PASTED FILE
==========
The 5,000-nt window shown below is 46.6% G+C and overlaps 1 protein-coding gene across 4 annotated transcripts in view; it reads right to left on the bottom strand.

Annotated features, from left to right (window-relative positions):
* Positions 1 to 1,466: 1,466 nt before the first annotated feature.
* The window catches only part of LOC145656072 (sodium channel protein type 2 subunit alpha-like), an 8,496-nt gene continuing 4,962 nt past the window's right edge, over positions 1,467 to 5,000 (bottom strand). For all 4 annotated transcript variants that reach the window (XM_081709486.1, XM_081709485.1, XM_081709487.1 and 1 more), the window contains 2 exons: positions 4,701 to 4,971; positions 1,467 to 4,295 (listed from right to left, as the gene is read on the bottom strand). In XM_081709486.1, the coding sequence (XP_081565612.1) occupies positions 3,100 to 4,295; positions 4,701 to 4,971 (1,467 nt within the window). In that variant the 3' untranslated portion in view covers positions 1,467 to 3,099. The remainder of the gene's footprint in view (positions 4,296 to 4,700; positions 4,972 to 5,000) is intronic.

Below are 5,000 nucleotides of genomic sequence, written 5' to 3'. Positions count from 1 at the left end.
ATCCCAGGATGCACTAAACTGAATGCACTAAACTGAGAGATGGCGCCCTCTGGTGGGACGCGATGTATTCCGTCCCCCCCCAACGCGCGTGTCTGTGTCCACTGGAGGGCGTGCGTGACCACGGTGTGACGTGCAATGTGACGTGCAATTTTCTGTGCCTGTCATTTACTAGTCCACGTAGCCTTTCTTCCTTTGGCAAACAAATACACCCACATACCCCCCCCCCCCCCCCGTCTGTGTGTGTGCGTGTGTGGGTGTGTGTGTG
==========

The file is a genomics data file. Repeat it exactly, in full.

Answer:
The 5,000-nt window shown below is 46.6% G+C and overlaps 1 protein-coding gene across 4 annotated transcripts in view; it reads right to left on the bottom strand.

Annotated features, from left to right (window-relative positions):
* Positions 1 to 1,466: 1,466 nt before the first annotated feature.
* The window catches only part of LOC145656072 (sodium channel protein type 2 subunit alpha-like), an 8,496-nt gene continuing 4,962 nt past the window's right edge, over positions 1,467 to 5,000 (bottom strand). For all 4 annotated transcript variants that reach the window (XM_081709486.1, XM_081709485.1, XM_081709487.1 and 1 more), the window contains 2 exons: positions 4,701 to 4,971; positions 1,467 to 4,295 (listed from right to left, as the gene is read on the bottom strand). In XM_081709486.1, the coding sequence (XP_081565612.1) occupies positions 3,100 to 4,295; positions 4,701 to 4,971 (1,467 nt within the window). In that variant the 3' untranslated portion in view covers positions 1,467 to 3,099. The remainder of the gene's footprint in view (positions 4,296 to 4,700; positions 4,972 to 5,000) is intronic.

Below are 5,000 nucleotides of genomic sequence, written 5' to 3'. Positions count from 1 at the left end.
ATCCCAGGATGCACTAAACTGAATGCACTAAACTGAGAGATGGCGCCCTCTGGTGGGACGCGATGTATTCCGTCCCCCCCCAACGCGCGTGTCTGTGTCCACTGGAGGGCGTGCGTGACCACGGTGTGACGTGCAATGTGACGTGCAATTTTCTGTGCCTGTCATTTACTAGTCCACGTAGCCTTTCTTCCTTTGGCAAACAAATACACCCACATACCCCCCCCCCCCCCCCGTCTGTGTGTGTGCGTGTGTGGGTGTGTGTGTG